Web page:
Becomes manager of Entry Level Systems - Small system in Boca Raton, Florida USA. Responsible for the development of small microprocessor-based systems for 'tiny' business and personal use.

At the end of 1980, IBM decided to truly compete in the rapidly growing low-cost personal computer market. The company established what was then called the Entry Systems Division, located in Boca Raton, Florida, to develop the new system. This small group consisted of 12 engineers and designers under the direction of Don Estridge; the team's chief designer was Lewis Eggebrecht. The division developed IBM's first real PC. (IBM considered the 5100 system, developed in 1975, to be an intelligent programmable terminal rather than a genuine computer, even though it truly was a computer.). Nearly all these engineers had been moved to the new division from the System/23 DataMaster project, which in 1980 introduced a small office computer system that was the closest predecessor to the IBM PC. (3)



January - Estridge's organization has grown from 12 to 135 people

July - Appointed director Entry Systems Business in July and responsible for the IBM Personal Computer

It struck me that what the company really needs today is a good skunk works. IBM's Don Estridge started one in 1981 in Boca Raton, Fl., in an old, leaky-roofed warehouse with malfunctioning air-conditioning. Eighteen months later, the PC was ready for the market. (4)
To invent the IBM PC, IBM created three secret research teams who competed against each other. The winner was the research team headed by Philip "Don" Estridge in Boca Raton, Florida. His team examined everything created by the other microcomputer companies (Apple, Radio Shack, Commodore, etc.) and combined their best ideas, to produce a relatively low-cost computer.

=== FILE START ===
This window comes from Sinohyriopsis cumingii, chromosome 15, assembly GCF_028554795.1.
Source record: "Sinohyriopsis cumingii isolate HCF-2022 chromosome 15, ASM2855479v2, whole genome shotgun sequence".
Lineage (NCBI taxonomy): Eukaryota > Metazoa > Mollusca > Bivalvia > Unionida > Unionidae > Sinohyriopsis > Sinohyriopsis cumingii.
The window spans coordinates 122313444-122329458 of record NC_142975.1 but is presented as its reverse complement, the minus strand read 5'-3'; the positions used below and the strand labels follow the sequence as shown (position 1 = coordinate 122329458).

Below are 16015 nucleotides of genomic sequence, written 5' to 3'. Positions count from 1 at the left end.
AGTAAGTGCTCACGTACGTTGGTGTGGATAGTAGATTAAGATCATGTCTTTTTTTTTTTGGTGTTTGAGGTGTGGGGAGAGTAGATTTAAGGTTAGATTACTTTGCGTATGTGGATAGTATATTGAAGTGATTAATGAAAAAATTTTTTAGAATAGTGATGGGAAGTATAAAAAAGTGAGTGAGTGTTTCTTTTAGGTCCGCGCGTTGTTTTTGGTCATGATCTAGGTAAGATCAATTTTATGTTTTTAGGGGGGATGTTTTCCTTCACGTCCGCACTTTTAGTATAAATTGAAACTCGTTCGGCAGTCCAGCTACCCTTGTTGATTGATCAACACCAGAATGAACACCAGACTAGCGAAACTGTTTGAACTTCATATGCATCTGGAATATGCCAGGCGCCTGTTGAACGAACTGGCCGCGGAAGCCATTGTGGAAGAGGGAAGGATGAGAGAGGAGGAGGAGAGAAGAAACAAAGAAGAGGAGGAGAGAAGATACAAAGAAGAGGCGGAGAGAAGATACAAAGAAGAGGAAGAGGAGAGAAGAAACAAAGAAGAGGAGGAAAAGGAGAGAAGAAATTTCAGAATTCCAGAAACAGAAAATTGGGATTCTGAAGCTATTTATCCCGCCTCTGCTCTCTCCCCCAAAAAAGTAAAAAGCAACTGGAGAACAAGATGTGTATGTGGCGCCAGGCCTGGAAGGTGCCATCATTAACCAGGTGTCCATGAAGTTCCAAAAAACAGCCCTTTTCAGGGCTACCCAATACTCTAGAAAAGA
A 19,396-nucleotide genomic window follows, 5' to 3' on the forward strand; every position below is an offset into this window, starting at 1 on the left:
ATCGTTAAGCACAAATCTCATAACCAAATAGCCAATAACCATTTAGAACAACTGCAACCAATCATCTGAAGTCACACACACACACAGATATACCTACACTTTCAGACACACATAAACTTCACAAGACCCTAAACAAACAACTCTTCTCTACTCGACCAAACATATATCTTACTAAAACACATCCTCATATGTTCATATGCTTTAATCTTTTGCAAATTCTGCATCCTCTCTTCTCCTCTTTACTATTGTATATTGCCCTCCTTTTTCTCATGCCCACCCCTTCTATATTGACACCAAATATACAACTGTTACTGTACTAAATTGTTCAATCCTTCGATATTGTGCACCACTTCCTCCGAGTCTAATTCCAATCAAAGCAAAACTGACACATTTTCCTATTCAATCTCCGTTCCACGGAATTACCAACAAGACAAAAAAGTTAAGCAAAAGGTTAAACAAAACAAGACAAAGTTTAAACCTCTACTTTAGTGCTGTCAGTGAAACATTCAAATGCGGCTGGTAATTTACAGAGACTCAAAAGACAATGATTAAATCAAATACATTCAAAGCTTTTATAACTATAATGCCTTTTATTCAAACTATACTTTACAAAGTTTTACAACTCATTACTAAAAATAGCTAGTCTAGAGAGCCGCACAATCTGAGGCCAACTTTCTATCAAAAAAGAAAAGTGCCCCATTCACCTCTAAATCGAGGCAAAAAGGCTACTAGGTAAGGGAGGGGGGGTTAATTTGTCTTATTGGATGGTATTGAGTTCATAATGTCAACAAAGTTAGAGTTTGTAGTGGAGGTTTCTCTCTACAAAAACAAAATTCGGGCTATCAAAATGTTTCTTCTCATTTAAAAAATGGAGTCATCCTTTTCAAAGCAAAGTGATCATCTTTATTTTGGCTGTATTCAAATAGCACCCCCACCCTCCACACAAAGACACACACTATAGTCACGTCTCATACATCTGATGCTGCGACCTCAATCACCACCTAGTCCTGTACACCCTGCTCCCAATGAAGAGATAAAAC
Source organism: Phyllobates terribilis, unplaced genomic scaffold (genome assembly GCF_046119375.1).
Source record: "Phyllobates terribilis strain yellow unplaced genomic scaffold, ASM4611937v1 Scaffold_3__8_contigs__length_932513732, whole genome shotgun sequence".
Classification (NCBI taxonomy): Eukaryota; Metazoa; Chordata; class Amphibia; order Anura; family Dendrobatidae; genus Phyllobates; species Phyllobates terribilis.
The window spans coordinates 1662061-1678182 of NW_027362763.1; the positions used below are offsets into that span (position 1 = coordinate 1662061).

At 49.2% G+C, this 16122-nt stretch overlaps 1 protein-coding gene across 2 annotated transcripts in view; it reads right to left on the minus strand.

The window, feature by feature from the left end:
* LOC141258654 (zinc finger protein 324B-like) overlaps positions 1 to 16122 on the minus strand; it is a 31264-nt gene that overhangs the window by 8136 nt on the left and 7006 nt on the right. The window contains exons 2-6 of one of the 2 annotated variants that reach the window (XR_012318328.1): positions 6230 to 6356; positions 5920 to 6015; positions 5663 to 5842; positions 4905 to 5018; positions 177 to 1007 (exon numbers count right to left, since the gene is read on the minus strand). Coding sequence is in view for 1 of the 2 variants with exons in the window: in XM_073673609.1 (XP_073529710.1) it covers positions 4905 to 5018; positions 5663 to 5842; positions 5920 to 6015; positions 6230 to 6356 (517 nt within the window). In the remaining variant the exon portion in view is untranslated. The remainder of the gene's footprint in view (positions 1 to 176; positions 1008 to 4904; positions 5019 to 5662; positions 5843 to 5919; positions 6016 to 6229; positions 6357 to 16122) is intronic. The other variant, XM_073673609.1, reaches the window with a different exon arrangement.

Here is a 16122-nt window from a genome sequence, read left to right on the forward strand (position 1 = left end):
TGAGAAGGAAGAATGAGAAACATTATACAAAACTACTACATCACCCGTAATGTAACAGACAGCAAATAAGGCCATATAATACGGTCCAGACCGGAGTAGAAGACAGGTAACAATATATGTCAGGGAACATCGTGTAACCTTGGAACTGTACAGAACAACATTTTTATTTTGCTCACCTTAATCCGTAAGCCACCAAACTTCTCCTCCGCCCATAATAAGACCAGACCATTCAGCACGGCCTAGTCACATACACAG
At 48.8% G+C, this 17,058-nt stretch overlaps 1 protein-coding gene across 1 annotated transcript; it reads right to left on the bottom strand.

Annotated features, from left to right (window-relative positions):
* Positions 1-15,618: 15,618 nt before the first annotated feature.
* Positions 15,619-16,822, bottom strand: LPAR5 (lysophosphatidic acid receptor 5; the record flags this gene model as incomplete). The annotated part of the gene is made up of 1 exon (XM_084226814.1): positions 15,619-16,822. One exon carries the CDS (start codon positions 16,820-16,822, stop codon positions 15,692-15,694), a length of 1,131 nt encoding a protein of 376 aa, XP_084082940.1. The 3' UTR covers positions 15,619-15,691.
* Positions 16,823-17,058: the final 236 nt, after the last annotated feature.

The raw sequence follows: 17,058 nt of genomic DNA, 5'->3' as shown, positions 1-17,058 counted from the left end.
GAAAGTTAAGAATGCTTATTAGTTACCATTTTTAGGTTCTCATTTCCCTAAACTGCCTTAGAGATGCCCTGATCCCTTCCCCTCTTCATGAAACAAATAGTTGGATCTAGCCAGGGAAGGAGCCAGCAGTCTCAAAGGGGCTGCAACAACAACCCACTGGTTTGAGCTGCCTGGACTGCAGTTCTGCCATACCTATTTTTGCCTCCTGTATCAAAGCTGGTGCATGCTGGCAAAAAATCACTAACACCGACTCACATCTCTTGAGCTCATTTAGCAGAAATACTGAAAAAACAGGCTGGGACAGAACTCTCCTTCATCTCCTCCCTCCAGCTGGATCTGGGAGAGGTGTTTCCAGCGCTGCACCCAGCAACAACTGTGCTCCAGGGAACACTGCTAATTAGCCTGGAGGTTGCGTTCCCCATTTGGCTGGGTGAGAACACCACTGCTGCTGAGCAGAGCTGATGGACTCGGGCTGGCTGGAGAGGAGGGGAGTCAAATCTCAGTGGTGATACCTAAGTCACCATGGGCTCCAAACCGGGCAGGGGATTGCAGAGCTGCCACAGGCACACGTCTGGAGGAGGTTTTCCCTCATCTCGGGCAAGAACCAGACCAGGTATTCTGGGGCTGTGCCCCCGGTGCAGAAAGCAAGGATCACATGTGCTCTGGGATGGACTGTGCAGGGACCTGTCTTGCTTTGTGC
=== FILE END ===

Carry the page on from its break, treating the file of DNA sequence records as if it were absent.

Don's team developed the IBM PC secretly. IBM didn't announce it to the public until August 12, 1981.(2)

"What we discovered was that the way people responded emotionally to PC's was more important than what the computer actually did." -Don Estridge.

Because IBM introduced the PC it gave this machine respectability ("stamp of approval"). Thus making it possible to market the machine also to small businesses.


January - Appointed division director Entry Systems Business Unit

March - System Products Division vice president and general manager Entry Systems.


August - President of the newly formed Entry Systems Division

Apple Computer's Steve Jobs offers IBM's Don Estridge the position of president of Apple Computer, for US$1 million per year, US$1 million signing bonus, and US$2 million to buy a house. Don Estridge turns it down. (13)


January - IBM vice president

August - Estridge's organization has now 9.500 people on its pay roll

Nearly a million PC 's have been sold


March - IBM vice president, manufacturing

August 2, died in a plane crash near Dallas, Texas USA together with his wife Mary Ann.(13)

Don Estridge died in a plane crash on August 2, 1985 The Delta Airlines L-1011 (Lockheed 1101 "Tristar") in which he traveled crashed because of a "wind shear", according to official reports.(14,15) Others say because of a crashed computer system at flight control.

By all rights, the first IBM personal computer fair, held in San Francisco over the weekend of Aug. 26-28, ought to have been a wildly joyful celebration honoring Philip D. Estridge, president of IBM's Entry Systems Division. Estridge, after all, is the man who brought to market the IBM PC, a product that has shattered all sales records(10)and won over the marketplace as no other computer ever has. Yet, listen to Don Estridge, as he addressed a session of software designers and hardware vendors about the PC:

"There's a question that keeps coming up, like waves on the beach: 'What do I use one for?'"(6)


Honors and Awards





IBM archives, Carol Lambert